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Toward Optimal Target Placement for Neural Prosthetic Devices

By John P. Cunningham, Byron M. Yu, Vikash Gilja, Stephen I. Ryu and Krishna V. Shenoy


Neural prosthetic systems have been designed to estimate continuous reach trajectories (motor prostheses) and to predict discrete reach targets (communication prostheses). In the latter case, reach targets are typically decoded from neural spiking activity during an instructed delay period before the reach begins. Such systems use targets placed in radially symmetric geometries independent of the tuning properties of the neurons available. Here we seek to automate the target placement process and increase decode accuracy in communication prostheses by selecting target locations based on the neural population at hand. Motor prostheses that incorporate intended target information could also benefit from this consideration. We present an optimal target placement algorithm that approximately maximizes decode accuracy with respect to target locations. In simulated neural spiking data fit from two monkeys, the optimal target placement algorithm yielded statistically significant improvements up to 8 and 9% for two and sixteen targets, respectively. For four and eight targets, gains were more modest, as the target layouts found by the algorithm closely resembled the canonical layouts. We trained a monkey in this paradigm and tested the algorithm with experimental neural data to confirm some of the results found in simulation. In all, the algorithm can serve not only to create new target layouts that outperform canonical layouts, but it can also confirm or help select among multiple canonical layouts. The optimal target placement algorithm developed here is the first algorithm of its kind, and it should both improve decode accuracy and help automate target placement for neural prostheses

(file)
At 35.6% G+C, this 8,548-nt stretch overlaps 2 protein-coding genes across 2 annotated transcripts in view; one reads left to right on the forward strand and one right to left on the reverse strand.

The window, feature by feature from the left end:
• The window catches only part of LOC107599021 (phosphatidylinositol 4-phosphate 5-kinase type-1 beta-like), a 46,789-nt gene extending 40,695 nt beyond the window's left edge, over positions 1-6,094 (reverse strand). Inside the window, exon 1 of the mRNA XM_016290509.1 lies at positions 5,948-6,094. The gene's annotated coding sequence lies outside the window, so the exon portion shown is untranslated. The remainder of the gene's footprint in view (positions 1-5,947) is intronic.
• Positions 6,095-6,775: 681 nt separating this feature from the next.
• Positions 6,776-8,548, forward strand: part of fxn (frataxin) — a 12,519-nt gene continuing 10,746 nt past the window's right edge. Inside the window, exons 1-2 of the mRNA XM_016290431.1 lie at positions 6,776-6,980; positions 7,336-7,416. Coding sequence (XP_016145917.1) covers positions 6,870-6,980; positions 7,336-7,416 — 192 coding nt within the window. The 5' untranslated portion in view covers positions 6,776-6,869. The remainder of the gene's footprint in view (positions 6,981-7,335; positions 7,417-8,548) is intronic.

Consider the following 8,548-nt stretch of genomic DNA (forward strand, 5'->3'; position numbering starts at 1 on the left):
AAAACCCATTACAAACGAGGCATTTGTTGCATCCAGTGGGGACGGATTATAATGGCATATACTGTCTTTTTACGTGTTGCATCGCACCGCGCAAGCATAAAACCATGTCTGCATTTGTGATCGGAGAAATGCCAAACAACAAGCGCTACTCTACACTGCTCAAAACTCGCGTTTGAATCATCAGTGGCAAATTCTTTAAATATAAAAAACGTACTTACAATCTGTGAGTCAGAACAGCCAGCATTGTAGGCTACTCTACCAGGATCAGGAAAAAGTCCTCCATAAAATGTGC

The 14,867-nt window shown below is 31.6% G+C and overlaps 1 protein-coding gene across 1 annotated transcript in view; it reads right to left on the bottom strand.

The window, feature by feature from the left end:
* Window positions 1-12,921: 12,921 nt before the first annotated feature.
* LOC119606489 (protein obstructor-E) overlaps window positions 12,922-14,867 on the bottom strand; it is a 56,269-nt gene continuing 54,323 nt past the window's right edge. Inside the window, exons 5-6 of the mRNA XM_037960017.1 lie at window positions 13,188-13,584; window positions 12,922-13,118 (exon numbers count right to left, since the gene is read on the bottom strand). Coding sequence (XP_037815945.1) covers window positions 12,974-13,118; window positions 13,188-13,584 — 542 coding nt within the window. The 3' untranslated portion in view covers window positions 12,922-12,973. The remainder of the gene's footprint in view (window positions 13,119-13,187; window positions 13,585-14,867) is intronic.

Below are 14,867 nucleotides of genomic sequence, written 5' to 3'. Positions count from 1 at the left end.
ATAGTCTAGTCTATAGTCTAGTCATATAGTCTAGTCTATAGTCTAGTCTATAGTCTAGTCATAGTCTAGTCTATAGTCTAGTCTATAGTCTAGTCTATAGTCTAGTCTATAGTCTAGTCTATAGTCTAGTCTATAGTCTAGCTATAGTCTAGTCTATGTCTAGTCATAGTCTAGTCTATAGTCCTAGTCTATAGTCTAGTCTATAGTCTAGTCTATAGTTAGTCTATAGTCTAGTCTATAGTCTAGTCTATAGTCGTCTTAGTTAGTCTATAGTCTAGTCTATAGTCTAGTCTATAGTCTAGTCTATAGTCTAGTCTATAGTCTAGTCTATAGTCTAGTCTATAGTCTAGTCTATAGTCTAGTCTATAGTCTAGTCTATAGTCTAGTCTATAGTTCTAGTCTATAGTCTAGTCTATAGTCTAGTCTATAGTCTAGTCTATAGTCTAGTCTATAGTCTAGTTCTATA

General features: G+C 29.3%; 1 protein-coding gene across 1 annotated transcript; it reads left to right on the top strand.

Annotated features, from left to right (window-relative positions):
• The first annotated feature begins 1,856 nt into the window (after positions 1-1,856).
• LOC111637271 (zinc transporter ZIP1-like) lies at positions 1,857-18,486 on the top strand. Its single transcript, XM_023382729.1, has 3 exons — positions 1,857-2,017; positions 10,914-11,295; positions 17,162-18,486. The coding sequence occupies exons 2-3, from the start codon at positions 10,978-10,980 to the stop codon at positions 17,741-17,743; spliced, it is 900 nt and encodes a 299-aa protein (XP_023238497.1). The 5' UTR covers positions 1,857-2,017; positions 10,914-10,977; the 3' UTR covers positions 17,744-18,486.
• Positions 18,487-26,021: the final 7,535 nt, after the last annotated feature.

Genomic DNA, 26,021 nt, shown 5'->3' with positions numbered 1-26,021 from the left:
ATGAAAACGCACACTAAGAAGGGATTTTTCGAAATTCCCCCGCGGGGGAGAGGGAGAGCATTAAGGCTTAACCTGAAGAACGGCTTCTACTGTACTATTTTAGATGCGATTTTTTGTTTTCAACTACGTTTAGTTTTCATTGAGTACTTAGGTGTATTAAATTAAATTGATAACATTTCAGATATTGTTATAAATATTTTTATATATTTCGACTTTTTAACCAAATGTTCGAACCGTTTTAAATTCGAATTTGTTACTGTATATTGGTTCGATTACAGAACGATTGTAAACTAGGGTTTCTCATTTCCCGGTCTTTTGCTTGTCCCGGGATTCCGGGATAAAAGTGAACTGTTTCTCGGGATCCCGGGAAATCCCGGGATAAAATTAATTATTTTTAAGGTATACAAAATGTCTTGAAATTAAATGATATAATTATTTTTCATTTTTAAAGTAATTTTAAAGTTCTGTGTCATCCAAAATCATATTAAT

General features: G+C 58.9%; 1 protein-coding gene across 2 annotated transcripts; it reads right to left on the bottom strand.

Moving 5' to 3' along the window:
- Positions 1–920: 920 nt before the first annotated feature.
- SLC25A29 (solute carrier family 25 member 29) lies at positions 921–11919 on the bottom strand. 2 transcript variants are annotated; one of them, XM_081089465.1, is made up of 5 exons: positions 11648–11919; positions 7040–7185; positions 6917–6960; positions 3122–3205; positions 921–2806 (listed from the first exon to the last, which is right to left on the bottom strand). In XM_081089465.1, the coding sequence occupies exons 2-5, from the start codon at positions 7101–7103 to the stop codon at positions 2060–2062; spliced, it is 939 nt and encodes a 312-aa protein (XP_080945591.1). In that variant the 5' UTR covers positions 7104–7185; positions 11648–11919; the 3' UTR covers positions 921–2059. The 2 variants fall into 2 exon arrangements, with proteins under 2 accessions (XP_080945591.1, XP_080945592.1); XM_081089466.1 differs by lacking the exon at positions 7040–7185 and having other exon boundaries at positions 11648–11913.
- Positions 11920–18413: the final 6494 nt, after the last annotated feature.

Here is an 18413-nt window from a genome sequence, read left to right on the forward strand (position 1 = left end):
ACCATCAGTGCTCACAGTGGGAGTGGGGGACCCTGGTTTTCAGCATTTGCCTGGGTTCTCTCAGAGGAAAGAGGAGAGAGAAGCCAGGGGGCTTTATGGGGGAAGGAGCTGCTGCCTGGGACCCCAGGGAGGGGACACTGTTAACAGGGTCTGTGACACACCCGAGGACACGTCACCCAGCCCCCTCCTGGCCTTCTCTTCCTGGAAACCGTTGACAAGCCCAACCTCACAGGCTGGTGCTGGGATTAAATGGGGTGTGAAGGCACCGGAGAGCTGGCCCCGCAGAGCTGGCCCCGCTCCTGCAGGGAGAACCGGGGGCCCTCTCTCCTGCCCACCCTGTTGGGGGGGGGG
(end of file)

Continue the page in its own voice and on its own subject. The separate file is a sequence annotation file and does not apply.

Topics: Innovative Methodology
Publisher: American Physiological Society
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Provided by: PubMed Central
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